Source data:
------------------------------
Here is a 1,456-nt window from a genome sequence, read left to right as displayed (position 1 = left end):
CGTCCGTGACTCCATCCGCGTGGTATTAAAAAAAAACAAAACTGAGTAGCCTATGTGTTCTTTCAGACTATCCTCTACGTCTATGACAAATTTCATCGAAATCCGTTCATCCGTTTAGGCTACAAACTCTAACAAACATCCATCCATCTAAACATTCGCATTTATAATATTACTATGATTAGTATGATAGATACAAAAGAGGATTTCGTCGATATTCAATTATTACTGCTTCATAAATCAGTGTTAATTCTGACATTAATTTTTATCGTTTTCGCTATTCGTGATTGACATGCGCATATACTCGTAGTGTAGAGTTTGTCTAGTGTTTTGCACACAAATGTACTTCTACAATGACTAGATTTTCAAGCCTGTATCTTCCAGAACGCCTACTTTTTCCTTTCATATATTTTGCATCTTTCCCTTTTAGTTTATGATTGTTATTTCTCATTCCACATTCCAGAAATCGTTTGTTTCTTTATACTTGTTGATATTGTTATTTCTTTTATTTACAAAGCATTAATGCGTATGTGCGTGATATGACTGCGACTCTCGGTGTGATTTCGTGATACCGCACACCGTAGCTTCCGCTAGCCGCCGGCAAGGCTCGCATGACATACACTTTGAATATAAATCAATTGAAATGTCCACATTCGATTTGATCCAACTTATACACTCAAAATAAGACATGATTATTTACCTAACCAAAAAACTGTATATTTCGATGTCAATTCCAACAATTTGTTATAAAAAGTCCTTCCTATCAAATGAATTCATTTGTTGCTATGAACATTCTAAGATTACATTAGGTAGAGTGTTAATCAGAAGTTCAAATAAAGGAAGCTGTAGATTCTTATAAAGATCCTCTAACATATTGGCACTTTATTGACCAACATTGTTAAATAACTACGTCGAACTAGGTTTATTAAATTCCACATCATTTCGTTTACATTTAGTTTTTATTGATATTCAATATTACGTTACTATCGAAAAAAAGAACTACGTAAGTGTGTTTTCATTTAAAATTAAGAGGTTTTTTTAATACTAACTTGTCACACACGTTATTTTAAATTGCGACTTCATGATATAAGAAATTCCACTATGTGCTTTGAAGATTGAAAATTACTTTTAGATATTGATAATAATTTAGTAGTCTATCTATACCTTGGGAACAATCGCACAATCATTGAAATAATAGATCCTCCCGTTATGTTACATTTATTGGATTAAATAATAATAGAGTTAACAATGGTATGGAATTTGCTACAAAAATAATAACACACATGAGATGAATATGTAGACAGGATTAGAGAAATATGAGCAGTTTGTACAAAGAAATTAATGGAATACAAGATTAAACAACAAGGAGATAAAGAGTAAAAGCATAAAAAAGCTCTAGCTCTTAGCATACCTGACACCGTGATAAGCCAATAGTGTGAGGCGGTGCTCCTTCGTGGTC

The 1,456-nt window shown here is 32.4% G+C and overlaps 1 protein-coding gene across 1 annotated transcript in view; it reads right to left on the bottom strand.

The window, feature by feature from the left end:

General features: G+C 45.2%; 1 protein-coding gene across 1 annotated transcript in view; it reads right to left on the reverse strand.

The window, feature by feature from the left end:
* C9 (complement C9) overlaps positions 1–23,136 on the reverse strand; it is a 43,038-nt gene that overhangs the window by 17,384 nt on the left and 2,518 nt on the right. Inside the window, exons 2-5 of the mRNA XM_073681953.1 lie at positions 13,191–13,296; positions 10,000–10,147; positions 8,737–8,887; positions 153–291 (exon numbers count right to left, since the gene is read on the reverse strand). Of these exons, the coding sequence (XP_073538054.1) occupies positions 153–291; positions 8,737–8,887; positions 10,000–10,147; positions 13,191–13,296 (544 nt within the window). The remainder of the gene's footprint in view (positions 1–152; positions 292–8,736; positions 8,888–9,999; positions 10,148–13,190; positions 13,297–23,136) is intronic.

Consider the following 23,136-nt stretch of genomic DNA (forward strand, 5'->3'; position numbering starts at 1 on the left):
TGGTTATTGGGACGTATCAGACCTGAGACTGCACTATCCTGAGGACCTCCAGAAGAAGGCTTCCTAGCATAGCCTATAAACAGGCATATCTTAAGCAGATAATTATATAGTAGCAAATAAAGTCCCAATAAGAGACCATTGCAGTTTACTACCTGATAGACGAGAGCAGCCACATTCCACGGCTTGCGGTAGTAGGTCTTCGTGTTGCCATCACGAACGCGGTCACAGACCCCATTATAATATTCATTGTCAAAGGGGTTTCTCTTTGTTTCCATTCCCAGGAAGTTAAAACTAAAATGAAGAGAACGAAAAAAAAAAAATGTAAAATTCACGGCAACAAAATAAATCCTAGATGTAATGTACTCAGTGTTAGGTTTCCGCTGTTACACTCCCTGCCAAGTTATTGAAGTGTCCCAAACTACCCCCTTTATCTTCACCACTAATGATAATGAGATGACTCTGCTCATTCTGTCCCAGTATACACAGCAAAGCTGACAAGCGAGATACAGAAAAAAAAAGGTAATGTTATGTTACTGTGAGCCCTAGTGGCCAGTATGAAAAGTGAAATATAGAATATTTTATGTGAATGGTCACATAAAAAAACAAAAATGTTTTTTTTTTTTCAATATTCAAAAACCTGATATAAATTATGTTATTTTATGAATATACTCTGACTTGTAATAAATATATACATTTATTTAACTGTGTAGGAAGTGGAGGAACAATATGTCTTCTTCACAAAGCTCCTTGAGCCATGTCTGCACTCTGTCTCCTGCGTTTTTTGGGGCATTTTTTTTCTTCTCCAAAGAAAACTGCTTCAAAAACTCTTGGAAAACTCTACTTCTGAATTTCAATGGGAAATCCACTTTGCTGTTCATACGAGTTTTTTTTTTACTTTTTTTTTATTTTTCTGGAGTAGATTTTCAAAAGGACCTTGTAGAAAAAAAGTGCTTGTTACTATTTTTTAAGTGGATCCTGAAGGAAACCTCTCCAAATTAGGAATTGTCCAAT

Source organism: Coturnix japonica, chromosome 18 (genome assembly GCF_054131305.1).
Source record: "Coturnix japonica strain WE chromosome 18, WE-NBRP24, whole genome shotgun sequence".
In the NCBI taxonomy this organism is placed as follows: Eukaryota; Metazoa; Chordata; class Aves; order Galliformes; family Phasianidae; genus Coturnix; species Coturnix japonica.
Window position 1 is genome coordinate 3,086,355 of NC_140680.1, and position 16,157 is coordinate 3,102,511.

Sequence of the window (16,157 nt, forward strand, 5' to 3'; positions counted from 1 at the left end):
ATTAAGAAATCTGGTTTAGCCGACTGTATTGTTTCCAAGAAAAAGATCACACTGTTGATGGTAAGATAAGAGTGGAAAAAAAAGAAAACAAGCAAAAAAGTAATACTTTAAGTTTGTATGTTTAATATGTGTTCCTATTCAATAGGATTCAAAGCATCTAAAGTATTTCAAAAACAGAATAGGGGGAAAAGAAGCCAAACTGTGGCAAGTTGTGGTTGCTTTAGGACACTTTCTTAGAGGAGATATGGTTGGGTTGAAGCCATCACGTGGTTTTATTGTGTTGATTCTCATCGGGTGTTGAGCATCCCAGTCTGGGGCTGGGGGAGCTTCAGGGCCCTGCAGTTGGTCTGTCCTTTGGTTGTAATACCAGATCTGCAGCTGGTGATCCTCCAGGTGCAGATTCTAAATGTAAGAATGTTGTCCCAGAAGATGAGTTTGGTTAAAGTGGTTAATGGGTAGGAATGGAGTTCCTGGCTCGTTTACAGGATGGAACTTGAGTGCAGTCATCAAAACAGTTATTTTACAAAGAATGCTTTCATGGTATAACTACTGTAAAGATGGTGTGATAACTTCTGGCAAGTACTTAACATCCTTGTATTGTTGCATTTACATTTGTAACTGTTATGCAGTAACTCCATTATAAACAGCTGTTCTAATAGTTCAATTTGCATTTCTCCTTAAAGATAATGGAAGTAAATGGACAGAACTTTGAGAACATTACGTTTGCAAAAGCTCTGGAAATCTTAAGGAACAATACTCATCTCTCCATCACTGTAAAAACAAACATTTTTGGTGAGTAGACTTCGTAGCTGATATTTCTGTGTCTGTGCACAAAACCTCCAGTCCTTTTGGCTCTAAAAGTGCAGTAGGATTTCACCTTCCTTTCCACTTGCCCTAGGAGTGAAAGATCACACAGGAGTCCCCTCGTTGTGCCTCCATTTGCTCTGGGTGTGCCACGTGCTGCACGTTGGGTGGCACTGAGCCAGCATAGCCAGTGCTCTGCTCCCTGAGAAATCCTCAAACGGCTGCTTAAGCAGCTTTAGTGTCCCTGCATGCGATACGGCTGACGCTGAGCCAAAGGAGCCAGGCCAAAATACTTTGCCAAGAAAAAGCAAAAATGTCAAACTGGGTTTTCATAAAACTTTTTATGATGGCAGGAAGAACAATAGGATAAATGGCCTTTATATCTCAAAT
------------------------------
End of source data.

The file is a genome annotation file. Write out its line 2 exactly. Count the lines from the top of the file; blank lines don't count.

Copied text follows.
CGTCCGTGACTCCATCCGCGTGGTATTAAAAAAAAACAAAACTGAGTAGCCTATGTGTTCTTTCAGACTATCCTCTACGTCTATGACAAATTTCATCGAAATCCGTTCATCCGTTTAGGCTACAAACTCTAACAAACATCCATCCATCTAAACATTCGCATTTATAATATTACTATGATTAGTATGATAGATACAAAAGAGGATTTCGTCGATATTCAATTATTACTGCTTCATAAATCAGTGTTAATTCTGACATTAATTTTTATCGTTTTCGCTATTCGTGATTGACATGCGCATATACTCGTAGTGTAGAGTTTGTCTAGTGTTTTGCACACAAATGTACTTCTACAATGACTAGATTTTCAAGCCTGTATCTTCCAGAACGCCTACTTTTTCCTTTCATATATTTTGCATCTTTCCCTTTTAGTTTATGATTGTTATTTCTCATTCCACATTCCAGAAATCGTTTGTTTCTTTATACTTGTTGATATTGTTATTTCTTTTATTTACAAAGCATTAATGCGTATGTGCGTGATATGACTGCGACTCTCGGTGTGATTTCGTGATACCGCACACCGTAGCTTCCGCTAGCCGCCGGCAAGGCTCGCATGACATACACTTTGAATATAAATCAATTGAAATGTCCACATTCGATTTGATCCAACTTATACACTCAAAATAAGACATGATTATTTACCTAACCAAAAAACTGTATATTTCGATGTCAATTCCAACAATTTGTTATAAAAAGTCCTTCCTATCAAATGAATTCATTTGTTGCTATGAACATTCTAAGATTACATTAGGTAGAGTGTTAATCAGAAGTTCAAATAAAGGAAGCTGTAGATTCTTATAAAGATCCTCTAACATATTGGCACTTTATTGACCAACATTGTTAAATAACTACGTCGAACTAGGTTTATTAAATTCCACATCATTTCGTTTACATTTAGTTTTTATTGATATTCAATATTACGTTACTATCGAAAAAAAGAACTACGTAAGTGTGTTTTCATTTAAAATTAAGAGGTTTTTTTAATACTAACTTGTCACACACGTTATTTTAAATTGCGACTTCATGATATAAGAAATTCCACTATGTGCTTTGAAGATTGAAAATTACTTTTAGATATTGATAATAATTTAGTAGTCTATCTATACCTTGGGAACAATCGCACAATCATTGAAATAATAGATCCTCCCGTTATGTTACATTTATTGGATTAAATAATAATAGAGTTAACAATGGTATGGAATTTGCTACAAAAATAATAACACACATGAGATGAATATGTAGACAGGATTAGAGAAATATGAGCAGTTTGTACAAAGAAATTAATGGAATACAAGATTAAACAACAAGGAGATAAAGAGTAAAAGCATAAAAAAGCTCTAGCTCTTAGCATACCTGACACCGTGATAAGCCAATAGTGTGAGGCGGTGCTCCTTCGTGGTC